Every squad gets relegated from time to time; it’s an inevitable part of the game. But not every player on a team always deserves that fate. It’s often the sad fact that a sole great player can’t save a bad line-up. So today, let’s look at the five players who, whilst their teams were relegated, perhaps didn’t deserve to go down alongside them.
Roy Keane (Nottingham Forest 1992/1993)
Long before his career as a manager, Keane was a rising star who had attracted attention from various quarters. As good as he was, he was unable to save the Reds from relegation during the 1992-93 season, but Blackburn Rovers decided that they wanted him anyway. Unfortunately, a mistake with their paperwork meant that the transfer was delayed, and Manchester United manager Alex Ferguson took the opportunity to swoop in and poached him. Dastardly!
Jermain Defoe (Sunderland 2016/2017)
- Defoe’s record was consistently excellent. Unfortunately, the rest of his squad dragged him down. It was an uncharacteristically poor season for the Black Cats and they never managed to escape from the bottom half of the table. Defoe’s goal-scoring record is nothing short of magnificent – but it turned out that his teammates just couldn’t keep up.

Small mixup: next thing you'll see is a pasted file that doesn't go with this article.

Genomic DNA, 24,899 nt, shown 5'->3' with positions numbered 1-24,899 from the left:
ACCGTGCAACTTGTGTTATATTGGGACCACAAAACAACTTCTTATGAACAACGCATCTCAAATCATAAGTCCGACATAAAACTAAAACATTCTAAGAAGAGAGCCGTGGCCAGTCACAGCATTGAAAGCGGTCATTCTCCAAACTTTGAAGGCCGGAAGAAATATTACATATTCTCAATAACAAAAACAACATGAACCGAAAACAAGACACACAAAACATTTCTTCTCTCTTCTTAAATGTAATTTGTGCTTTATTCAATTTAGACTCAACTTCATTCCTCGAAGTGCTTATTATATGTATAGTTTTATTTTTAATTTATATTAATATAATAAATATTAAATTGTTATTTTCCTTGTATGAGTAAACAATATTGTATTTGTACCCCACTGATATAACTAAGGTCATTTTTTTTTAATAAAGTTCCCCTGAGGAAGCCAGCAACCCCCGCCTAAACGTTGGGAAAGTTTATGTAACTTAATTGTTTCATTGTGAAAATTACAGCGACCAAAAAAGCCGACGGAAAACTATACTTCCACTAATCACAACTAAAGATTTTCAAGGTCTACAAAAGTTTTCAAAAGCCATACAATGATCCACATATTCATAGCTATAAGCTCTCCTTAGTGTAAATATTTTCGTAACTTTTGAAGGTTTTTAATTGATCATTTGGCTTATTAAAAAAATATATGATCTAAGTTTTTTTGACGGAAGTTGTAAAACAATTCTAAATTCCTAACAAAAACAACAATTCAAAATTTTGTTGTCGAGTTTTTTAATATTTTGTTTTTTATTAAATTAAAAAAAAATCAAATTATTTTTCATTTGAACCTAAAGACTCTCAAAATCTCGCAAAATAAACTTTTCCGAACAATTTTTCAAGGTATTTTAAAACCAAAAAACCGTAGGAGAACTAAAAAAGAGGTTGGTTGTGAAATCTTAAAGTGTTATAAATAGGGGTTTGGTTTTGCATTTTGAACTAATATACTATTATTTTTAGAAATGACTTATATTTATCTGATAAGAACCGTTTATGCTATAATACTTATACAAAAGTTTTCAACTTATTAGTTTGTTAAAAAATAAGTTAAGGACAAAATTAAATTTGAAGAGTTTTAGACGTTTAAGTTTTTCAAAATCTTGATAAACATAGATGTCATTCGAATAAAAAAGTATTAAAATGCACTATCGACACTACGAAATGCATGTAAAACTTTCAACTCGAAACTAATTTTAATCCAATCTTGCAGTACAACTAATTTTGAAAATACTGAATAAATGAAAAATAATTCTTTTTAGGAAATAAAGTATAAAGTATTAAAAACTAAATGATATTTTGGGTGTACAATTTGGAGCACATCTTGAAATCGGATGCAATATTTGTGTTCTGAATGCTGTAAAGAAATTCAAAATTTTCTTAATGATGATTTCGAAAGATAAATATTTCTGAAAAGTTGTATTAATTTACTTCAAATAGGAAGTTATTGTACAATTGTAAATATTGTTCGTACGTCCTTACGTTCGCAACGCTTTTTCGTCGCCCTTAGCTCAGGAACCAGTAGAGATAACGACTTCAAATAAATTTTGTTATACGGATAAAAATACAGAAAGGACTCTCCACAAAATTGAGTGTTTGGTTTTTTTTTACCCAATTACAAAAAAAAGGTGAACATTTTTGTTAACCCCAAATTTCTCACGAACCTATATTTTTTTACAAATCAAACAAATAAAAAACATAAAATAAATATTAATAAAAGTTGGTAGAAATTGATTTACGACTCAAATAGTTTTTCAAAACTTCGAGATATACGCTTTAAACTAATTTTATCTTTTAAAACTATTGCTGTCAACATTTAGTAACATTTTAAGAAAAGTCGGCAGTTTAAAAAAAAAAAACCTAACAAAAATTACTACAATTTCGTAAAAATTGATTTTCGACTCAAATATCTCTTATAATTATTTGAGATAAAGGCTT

Charlie Austin (QPR 2014/2015)
Queens Park Rangers had a disastrous season in 2014-15, managing to win a paltry eight matches. Of all the players on the squad, the only one to shine was Charlie Austin. A notoriously hard-working and dogged player, Austin scored nearly half of the team’s goals during the season. Unfortunately, it wasn’t enough. He went on to better things with Southampton a couple of years later, though.
Craig Bellamy (Coventry City 2000/2001)
Long known as a stellar team, Coventry always put in a great performance. Unfortunately the record broke in 2001. Bellamy was a player with an excellent record, having been bought for a cool £6 million, but never seemed to find his feet during his tenure at Coventry. His shaky performance contributed to a poor season overall. Bellamy even later confessed that he “never once enjoyed” his time with the club, saying that it demoralised him and made him feel as though he had regressed.
Gareth Southgate (Crystal Palace 1994/1995)
Hard as it might be for some to imagine now, Southgate had a pretty shaky playing career. While he later shaped up and even ended up captaining the Glaziers, he couldn’t stop them being relegated during the 1994-95 season. That wasn’t even the most notable balls-up during his playing career, though: remember that fateful penalty against Germany in ‘96? Even Prime Minister John Major felt bad enough to offer the player a sympathetic hug. Goes to show that a single mistake can mark you – but as we know, things eventually got better.